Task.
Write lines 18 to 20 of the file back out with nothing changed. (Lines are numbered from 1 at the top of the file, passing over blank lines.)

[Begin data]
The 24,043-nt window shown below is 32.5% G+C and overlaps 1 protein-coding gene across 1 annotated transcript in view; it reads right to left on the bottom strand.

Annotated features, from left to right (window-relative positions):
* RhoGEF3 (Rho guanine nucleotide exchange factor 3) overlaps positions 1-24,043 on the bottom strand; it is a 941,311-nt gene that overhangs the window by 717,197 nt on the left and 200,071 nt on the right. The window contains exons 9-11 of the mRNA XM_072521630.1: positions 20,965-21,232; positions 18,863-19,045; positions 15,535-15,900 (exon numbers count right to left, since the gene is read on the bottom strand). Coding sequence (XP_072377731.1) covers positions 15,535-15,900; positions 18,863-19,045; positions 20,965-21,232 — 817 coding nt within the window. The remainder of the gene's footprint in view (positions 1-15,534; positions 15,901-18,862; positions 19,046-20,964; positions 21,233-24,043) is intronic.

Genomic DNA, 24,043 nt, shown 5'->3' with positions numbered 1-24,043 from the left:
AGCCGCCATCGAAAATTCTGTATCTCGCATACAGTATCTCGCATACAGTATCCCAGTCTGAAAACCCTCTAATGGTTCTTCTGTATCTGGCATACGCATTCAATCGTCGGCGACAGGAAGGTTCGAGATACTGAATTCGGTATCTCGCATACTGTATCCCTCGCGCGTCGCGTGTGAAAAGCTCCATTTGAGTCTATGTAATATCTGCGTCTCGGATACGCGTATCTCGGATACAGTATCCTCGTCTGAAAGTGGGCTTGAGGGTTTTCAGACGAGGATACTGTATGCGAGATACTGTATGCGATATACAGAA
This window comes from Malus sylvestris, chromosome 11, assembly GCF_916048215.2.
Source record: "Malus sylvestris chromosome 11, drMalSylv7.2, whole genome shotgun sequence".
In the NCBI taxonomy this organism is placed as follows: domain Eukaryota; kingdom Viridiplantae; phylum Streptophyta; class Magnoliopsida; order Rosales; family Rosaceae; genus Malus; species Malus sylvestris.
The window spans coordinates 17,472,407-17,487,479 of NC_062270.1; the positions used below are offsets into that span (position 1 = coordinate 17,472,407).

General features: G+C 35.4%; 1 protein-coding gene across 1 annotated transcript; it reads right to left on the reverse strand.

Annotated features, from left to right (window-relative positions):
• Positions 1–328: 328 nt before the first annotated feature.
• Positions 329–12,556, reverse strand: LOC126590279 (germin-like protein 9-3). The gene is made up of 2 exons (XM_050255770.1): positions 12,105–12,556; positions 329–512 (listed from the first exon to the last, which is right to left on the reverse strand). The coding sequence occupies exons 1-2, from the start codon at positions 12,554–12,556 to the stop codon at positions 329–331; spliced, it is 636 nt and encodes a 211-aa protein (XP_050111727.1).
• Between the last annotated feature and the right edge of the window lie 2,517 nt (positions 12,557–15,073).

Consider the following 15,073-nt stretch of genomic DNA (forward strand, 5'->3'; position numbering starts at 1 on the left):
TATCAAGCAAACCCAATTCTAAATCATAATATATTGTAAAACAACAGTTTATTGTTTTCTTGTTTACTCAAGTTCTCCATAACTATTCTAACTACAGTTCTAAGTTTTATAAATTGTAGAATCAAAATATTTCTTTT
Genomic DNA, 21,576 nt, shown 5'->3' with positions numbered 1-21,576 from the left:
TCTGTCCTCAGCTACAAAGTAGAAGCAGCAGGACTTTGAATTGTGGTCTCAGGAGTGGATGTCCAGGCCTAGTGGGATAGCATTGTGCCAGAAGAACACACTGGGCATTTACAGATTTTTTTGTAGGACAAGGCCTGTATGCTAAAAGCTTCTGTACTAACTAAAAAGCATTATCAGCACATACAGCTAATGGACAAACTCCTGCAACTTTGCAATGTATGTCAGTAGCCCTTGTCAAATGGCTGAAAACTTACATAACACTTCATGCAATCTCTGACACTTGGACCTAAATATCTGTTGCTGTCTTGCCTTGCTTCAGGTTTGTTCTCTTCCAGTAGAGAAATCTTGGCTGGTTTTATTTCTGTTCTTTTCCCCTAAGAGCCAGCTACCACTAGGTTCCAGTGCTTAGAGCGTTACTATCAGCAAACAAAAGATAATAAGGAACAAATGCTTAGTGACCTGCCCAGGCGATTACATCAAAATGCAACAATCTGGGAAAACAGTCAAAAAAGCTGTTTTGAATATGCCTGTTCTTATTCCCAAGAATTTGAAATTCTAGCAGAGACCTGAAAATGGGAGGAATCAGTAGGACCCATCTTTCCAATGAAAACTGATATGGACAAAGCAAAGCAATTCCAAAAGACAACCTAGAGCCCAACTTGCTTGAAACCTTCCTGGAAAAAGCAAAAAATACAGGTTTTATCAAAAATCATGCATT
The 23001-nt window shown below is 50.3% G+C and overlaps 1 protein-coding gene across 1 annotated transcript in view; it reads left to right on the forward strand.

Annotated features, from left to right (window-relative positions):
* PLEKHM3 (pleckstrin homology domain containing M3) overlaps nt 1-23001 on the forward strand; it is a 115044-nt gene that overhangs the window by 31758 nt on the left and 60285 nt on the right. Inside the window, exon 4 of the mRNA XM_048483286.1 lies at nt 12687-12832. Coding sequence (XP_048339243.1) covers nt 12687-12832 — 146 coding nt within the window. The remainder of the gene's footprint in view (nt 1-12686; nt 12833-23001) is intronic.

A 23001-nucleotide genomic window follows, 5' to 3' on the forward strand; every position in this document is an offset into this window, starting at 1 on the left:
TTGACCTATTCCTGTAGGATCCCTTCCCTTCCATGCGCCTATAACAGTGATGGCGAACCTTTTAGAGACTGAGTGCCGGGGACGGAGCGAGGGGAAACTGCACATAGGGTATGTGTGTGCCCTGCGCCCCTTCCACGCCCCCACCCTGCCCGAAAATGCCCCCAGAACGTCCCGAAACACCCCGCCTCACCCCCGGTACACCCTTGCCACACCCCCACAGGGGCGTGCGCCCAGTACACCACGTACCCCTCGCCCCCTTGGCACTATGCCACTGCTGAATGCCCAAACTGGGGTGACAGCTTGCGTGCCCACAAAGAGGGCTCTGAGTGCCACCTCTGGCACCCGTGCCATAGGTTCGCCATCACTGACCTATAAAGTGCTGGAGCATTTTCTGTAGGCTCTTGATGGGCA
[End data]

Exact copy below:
TCTGTCCTCAGCTACAAAGTAGAAGCAGCAGGACTTTGAATTGTGGTCTCAGGAGTGGATGTCCAGGCCTAGTGGGATAGCATTGTGCCAGAAGAACACACTGGGCATTTACAGATTTTTTTGTAGGACAAGGCCTGTATGCTAAAAGCTTCTGTACTAACTAAAAAGCATTATCAGCACATACAGCTAATGGACAAACTCCTGCAACTTTGCAATGTATGTCAGTAGCCCTTGTCAAATGGCTGAAAACTTACATAACACTTCATGCAATCTCTGACACTTGGACCTAAATATCTGTTGCTGTCTTGCCTTGCTTCAGGTTTGTTCTCTTCCAGTAGAGAAATCTTGGCTGGTTTTATTTCTGTTCTTTTCCCCTAAGAGCCAGCTACCACTAGGTTCCAGTGCTTAGAGCGTTACTATCAGCAAACAAAAGATAATAAGGAACAAATGCTTAGTGACCTGCCCAGGCGATTACATCAAAATGCAACAATCTGGGAAAACAGTCAAAAAAGCTGTTTTGAATATGCCTGTTCTTATTCCCAAGAATTTGAAATTCTAGCAGAGACCTGAAAATGGGAGGAATCAGTAGGACCCATCTTTCCAATGAAAACTGATATGGACAAAGCAAAGCAATTCCAAAAGACAACCTAGAGCCCAACTTGCTTGAAACCTTCCTGGAAAAAGCAAAAAATACAGGTTTTATCAAAAATCATGCATT
The 23001-nt window shown below is 50.3% G+C and overlaps 1 protein-coding gene across 1 annotated transcript in view; it reads left to right on the forward strand.

Annotated features, from left to right (window-relative positions):